Immigration cuts puzzling

The federal government has been shifting the direction of Canada’s immigration numbers, narrowing the range for who can apply, as well as endorsing a negative analysis of people who in desperation risk all to seek refuge in Canada.

Under cover of the current nervousness brought on by the 2009 economic slowdown and tentative recovery, the Harper government seems bent on forging a narrower gate for entry into this country. But is it a good move for Canada?

In January, Canada’s Public Safety Minister Vic Toews spoke of Canadians showing “a hardening of attitudes in respect to the immigration system”. Then, earlier this month federal Immigration Minister Jason Kenney followed his announcement that a record 280,636 immigrants entered Canada last year by stating in the same speech that the visa quota will be lowered by five per cent.

This followed Kenney’s pre-Christmas announcement of deep cuts to funding for immigrant settlement services here in Ontario because, he claims, immigrant settlement patterns are shifting. Never mind the fact that some 50 per cent of first arrivals are in this province, more specifically the Greater Toronto Area.

Attempts to clear the backlog of applicants who have been waiting for more than five years to get a response to their applications have met with some success, which may explain the current record immigration figures.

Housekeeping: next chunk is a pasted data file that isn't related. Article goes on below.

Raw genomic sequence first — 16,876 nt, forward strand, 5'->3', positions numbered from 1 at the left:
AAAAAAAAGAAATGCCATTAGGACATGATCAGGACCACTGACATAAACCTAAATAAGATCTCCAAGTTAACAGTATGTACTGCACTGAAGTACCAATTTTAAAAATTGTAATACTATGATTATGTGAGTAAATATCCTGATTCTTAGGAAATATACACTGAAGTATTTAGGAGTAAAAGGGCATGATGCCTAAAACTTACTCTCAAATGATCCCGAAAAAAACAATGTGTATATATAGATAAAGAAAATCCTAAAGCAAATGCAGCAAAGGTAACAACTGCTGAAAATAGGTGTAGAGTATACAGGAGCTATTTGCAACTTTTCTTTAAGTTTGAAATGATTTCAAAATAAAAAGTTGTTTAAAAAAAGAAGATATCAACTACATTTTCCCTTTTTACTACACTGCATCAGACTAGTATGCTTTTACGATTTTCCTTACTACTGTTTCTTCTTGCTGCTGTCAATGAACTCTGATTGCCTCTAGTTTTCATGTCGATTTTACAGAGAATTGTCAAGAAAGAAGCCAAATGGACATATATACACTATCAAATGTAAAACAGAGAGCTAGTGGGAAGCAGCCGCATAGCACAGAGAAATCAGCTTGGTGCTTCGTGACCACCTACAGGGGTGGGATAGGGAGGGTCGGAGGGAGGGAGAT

But this latest adjustment in the immigration program in the form of visa cuts will directly affect parents and grandparents of immigrants who were applying to bring family members here under the family reunification criteria. Additionally, the number of applicants admitted with skilled worker visas will fall by 20 per cent from 70,000 admitted last year to an expected 56,000 this year.

People applying for visas used to qualify from a list of 1181 professional skills in times past. That list was narrowed to 38 by the Conservatives and is now down to 29 with some emphasis on skills required for the petroleum mining industry having been retained. This is yet one more step in dismantling another aspect of the former Liberal government’s legacy.

This move to lower the number of visas to be issued has followed a period during which conservative politicians and media have heightened coffee shop talk that immigrants are a burden on the economy and that we don’t need any more of ‘them’ at this time.

There is a haste to overlook the fact that immigrants create jobs, add skills and knowledge to our society, and contribute to the tax base.

So we have to wonder what the federal immigration minister is up to when on the one hand we hear him boasting that Canada accepted a record number of immigrants last year and is set to do the same this year, yet on the other he announces visa cuts.

There is a constituency that would be happy with lower immigration numbers, but this is shortsighted. Lowering the visa quota may appease the conservative voting base, but given Canada’s chronic shortage of skilled workers and with the looming needs of an aging population, this new strategy will not in the long term provide a positive net effect for the economy.

Canada’s low birth rate results in a population that does not reproduce its numbers. Moreover, even immigrant women, once here, follow that pattern. Some studies conclude that given this factor the current rate of immigration is still too low.

By making the announced cuts to immigration, the federal Conservatives are limiting Canada’s future potential and may actually be putting this country at risk.

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